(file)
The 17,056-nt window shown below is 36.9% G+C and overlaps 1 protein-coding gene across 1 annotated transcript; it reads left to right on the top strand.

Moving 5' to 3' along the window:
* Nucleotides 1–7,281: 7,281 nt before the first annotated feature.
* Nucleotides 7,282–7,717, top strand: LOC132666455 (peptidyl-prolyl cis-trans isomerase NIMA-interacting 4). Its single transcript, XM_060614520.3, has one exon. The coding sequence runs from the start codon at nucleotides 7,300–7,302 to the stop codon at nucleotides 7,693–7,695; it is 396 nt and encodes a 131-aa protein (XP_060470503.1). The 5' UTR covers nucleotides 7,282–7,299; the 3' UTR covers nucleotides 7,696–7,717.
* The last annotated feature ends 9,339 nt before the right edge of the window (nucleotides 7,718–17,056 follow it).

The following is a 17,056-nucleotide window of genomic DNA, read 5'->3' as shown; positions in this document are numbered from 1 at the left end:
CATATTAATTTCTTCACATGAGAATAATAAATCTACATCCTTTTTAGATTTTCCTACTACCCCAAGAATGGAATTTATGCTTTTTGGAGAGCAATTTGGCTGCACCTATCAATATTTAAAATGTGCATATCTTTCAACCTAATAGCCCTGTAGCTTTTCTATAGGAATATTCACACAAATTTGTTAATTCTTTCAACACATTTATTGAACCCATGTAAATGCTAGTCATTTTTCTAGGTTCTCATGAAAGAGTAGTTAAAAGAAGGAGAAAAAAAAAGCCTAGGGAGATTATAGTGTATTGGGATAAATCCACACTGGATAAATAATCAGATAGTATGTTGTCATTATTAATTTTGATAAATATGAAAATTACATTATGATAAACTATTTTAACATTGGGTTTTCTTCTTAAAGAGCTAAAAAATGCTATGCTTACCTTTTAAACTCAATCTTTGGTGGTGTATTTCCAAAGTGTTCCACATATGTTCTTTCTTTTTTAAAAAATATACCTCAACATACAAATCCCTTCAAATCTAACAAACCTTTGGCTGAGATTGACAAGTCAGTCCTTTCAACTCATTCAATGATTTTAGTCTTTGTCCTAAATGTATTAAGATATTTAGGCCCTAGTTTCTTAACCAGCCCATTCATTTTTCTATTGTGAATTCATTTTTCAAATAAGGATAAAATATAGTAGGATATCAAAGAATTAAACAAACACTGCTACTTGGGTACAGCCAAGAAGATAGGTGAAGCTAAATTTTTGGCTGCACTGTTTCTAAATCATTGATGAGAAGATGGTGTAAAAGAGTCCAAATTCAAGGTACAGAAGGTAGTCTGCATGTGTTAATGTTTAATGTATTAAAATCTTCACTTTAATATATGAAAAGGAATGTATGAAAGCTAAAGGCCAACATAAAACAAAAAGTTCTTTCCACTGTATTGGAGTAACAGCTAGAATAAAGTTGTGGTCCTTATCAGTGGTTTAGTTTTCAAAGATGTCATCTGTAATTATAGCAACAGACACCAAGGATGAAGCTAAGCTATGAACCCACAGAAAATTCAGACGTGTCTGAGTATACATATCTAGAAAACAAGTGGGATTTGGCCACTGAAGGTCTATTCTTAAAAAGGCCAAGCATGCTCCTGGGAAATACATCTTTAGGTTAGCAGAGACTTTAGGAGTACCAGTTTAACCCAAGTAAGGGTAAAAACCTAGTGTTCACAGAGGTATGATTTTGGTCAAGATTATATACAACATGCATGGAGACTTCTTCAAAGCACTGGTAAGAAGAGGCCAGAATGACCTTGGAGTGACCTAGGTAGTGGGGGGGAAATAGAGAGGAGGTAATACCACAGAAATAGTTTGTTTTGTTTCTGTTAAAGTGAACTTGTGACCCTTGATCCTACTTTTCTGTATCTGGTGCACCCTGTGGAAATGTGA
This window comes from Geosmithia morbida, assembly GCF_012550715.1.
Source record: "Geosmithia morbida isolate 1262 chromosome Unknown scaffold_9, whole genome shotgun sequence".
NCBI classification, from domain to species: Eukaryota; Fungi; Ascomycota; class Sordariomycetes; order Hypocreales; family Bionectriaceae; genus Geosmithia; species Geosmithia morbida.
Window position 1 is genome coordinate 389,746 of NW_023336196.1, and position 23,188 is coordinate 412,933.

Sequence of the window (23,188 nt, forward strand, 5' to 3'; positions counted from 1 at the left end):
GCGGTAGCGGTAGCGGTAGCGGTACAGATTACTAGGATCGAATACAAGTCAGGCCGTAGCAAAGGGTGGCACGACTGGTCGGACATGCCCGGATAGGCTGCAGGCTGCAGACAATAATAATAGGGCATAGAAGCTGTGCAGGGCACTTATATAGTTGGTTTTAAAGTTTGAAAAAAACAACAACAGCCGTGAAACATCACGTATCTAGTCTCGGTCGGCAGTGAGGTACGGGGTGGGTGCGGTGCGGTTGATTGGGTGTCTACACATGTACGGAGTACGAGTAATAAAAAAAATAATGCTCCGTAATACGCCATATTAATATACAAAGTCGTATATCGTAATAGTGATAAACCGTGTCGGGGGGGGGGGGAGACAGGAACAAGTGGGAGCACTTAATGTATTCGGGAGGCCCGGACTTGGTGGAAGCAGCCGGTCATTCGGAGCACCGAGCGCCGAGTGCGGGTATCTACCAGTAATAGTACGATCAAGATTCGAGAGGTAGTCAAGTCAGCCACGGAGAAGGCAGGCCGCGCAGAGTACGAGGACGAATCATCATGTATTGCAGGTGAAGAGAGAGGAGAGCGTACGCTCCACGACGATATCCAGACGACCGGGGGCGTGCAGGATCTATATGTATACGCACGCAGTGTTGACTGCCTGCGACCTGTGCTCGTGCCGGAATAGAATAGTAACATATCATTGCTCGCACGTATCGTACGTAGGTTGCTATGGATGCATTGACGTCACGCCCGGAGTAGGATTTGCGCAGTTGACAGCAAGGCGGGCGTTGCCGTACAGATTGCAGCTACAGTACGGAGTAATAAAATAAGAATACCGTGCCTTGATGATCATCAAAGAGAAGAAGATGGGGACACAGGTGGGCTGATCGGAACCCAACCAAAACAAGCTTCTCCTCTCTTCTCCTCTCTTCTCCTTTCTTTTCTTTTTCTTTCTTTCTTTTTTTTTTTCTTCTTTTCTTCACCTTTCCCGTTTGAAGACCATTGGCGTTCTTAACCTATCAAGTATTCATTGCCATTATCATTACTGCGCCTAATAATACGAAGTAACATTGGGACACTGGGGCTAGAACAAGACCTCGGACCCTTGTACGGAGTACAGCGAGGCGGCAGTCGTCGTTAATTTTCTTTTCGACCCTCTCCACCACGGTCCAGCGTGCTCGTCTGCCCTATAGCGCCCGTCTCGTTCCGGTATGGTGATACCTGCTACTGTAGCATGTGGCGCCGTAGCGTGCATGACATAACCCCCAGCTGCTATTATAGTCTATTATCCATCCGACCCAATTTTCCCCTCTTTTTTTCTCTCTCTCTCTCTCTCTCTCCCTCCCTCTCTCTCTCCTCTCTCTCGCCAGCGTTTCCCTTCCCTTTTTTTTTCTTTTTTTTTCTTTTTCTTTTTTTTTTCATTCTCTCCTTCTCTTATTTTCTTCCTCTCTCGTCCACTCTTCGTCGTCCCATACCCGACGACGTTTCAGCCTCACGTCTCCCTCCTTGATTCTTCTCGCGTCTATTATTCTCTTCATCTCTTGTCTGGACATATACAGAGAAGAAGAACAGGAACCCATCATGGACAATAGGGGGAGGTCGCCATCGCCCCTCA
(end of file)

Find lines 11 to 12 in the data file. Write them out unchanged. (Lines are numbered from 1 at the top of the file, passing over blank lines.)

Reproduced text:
Window position 1 is genome coordinate 389,746 of NW_023336196.1, and position 23,188 is coordinate 412,933.

Sequence of the window (23,188 nt, forward strand, 5' to 3'; positions counted from 1 at the left end):